Throughout this season, Head Coach Mike McCarthy has talked about wanting to re-establish the home-field advantage at Lambeau Field after a .500 mark in '08, and the Packers have an opportunity to post their second-best record at home in seven seasons with a win on Sunday over Seattle.
Green Bay enters Sunday's contest with the Seahawks with a 5-2 record at home this season, with the only losses coming in Week 2 to Cincinnati and Week 8 against Minnesota. The Packers went 4-4 at Lambeau Field last season, including losses in two of their final three contests at home.
"We have a great home-field advantage," McCarthy said. "We got stung there early in the season with Cincinnati and then obviously Minnesota came in here and beat us. 6-2 is better than it has been last year, but it's something that we'll continue to emphasize.
"We're just so fortunate to have the unique home-field advantage that we do, and our fans are definitely there every week. I know they'll be there this week. 6-2 is the best we can do, so that's what we are focused on."
In 2006, McCarthy's first season, the Packers posted a 3-5 record at Lambeau Field, the second consecutive year that the team had a sub-.500 mark at home. Prior to 2005 (3-5), Green Bay hadn't had a record under .500 since a 2-6 mark in 1991 (three of those games were played in Milwaukee).
But that changed in McCarthy's second season, with the Packers losing just one home game in 2007 on its way to a 7-1 record. That was the best mark since a perfect 8-0 season in 2002. Green Bay's 16-7 mark (.696) at home since '07 ranks No. 8 in the league over that span.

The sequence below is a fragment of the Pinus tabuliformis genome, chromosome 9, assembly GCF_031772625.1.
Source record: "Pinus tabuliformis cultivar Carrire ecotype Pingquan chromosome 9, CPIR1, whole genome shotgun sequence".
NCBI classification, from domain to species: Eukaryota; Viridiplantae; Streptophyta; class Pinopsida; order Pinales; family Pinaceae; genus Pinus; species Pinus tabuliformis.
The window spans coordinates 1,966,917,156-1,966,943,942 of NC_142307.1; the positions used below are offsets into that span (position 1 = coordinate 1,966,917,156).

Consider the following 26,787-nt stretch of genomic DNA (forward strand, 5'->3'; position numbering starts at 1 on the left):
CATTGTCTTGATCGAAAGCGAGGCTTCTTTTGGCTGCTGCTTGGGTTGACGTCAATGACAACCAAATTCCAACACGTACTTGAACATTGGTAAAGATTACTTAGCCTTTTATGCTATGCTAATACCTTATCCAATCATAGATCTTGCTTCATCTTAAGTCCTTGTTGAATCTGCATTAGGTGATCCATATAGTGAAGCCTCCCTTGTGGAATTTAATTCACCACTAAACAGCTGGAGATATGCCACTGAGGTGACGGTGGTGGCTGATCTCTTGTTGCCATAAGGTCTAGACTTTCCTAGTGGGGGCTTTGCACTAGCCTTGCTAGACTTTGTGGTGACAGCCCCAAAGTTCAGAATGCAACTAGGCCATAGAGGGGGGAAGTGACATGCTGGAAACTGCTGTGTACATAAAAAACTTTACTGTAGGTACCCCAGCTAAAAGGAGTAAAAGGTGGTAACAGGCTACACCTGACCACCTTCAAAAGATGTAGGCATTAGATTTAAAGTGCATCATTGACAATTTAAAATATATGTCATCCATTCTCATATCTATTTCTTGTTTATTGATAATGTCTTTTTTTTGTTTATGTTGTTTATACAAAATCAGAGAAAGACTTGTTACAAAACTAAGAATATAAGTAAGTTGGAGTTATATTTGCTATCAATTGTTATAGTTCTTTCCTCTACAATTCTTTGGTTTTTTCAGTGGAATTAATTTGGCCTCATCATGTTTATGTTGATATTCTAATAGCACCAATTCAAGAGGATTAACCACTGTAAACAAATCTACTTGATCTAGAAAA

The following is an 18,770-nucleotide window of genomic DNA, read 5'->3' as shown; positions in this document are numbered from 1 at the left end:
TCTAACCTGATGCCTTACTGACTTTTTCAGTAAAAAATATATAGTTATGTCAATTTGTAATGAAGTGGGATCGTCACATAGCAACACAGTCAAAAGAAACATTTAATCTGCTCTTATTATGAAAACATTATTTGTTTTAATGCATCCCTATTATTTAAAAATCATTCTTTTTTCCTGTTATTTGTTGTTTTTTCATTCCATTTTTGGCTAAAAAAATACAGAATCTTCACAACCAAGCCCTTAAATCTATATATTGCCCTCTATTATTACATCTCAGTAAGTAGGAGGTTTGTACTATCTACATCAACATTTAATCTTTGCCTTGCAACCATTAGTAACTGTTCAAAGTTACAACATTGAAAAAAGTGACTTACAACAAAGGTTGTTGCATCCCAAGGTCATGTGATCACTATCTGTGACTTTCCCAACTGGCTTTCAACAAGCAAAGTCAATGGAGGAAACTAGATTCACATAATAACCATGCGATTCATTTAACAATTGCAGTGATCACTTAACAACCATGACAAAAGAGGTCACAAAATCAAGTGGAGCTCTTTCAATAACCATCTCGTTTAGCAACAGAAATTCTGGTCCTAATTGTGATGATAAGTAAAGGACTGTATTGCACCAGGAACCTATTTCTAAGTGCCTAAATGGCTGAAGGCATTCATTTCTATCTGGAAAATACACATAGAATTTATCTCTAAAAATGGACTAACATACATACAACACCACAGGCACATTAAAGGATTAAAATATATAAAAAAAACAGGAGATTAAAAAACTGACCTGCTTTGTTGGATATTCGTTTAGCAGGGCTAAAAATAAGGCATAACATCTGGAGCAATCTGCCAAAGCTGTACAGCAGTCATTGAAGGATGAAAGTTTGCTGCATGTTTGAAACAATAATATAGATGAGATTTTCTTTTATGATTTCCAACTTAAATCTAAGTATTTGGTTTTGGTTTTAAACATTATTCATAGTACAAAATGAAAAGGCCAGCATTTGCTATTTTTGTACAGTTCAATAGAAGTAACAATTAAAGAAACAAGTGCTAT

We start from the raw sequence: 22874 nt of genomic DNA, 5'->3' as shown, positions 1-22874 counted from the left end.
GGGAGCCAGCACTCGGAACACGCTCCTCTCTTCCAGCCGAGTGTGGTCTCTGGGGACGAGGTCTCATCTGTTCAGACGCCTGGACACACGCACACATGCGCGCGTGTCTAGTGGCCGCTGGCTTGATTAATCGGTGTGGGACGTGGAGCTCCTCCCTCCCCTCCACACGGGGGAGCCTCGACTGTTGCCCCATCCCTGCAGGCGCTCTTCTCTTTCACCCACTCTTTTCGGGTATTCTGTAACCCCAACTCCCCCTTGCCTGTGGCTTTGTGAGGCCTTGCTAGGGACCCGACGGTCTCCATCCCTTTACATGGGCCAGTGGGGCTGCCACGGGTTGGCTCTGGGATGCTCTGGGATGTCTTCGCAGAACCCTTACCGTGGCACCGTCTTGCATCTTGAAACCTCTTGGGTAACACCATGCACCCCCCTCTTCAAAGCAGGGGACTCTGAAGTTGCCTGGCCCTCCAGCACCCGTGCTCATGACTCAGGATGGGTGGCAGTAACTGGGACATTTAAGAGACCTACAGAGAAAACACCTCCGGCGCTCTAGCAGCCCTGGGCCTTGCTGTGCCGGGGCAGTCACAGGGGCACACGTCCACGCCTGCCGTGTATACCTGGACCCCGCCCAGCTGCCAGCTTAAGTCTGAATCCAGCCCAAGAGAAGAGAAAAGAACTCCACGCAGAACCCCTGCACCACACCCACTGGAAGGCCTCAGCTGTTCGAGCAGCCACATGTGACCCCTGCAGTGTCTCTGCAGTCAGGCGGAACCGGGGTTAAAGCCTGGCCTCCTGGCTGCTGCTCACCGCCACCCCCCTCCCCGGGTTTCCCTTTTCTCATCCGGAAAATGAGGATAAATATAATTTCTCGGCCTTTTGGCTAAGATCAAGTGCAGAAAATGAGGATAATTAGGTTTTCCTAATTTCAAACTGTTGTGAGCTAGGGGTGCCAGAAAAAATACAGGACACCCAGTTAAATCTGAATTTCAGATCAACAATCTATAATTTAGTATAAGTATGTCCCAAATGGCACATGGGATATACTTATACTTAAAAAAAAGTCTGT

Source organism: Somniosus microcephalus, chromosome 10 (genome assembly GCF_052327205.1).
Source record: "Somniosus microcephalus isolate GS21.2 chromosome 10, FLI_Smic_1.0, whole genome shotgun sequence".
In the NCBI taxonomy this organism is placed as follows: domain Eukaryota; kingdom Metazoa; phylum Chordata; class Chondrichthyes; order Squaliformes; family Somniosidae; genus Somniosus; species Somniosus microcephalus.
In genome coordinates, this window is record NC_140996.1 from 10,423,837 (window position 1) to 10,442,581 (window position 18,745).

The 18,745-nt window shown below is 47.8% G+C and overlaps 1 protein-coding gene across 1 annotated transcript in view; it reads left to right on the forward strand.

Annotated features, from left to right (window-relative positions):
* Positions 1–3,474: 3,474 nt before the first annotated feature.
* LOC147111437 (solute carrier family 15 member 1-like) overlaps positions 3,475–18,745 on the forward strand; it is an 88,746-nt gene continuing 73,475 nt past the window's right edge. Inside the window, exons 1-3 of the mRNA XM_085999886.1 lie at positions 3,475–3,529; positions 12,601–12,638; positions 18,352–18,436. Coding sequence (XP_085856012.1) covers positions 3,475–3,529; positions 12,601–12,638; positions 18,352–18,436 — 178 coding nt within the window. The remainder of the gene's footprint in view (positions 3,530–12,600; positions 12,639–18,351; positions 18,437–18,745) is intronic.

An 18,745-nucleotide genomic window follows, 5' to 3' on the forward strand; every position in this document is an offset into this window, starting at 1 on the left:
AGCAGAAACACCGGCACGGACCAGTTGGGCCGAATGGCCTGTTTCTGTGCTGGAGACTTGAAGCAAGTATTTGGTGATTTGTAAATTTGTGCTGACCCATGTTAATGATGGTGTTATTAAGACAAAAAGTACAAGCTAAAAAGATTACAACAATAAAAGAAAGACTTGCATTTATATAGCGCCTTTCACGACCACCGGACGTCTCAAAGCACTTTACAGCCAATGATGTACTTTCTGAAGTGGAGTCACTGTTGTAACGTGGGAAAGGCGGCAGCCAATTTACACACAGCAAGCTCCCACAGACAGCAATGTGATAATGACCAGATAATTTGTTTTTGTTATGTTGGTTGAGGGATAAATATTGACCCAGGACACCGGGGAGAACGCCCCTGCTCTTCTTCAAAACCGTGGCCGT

"(6-2) is definitely progress, but we let two of them kind of get away," wide receiver Greg Jennings said. "You always want to be better at home than on the road. You want to be good on the road but you want to be great at home, so coming home everyone is playing uphill and we're playing down."
The Packers have also had success of late in home finales, winning all three during McCarthy's tenure and four straight overall. Prior to losing to Jacksonville on Dec. 19, 2004, in the Lambeau finale, the Packers hadn't lost a home finale since 1991, a string of 12 straight seasons.
If Green Bay can come away with a victory against the Seahawks, it would also continue its trend of late-season success at home. Since 2000, the Packers have a 19-4 mark (.826) at Lambeau Field in December/January. Only New England (19-3, .863) has a better record at home over that period.
"We don't want people to come in here and be excited to play at Lambeau," guard Daryn Colledge said. "We want the home-field advantage. I think the fans have been really good this year with it. They have been behind us, they've been loud, and we want to continue winning here so they continue getting louder."
Linebacker Jeremy Thompson will miss his fourth straight game due to a neck injury.
Cornerback Trevor Ford (knee) and nose tackle Ryan Pickett (hamstring) are questionable for Sunday.
Pickett worked out last Sunday prior to the game in Pittsburgh, and McCarthy said he will probably do the same again this week before the team makes a determination on his availability. McCarthy said on Wednesday that Pickett, who played only five snaps in the game, took a "step backwards" in the Steelers contest.
McCarthy said Ford will also be a game-day decision.
Linebackers Nick Barnett (knee) and Brandon Chillar (back), safety Nick Collins (calf), defensive ends Cullen Jenkins (quad) and Johnny Jolly (knee), and cornerbacks Brandon Underwood (hip) and Charles Woodson (shoulder) are all probable.
For Seattle, linebacker Aaron Curry (shoulder) is doubtful. Wide receiver Nate Burleson (ankle), who leads the team with 812 receiving yards, is also doubtful.
Running back Julius Jones (rib) and wide receiver Ben Obomanu (hamstring) are questionable.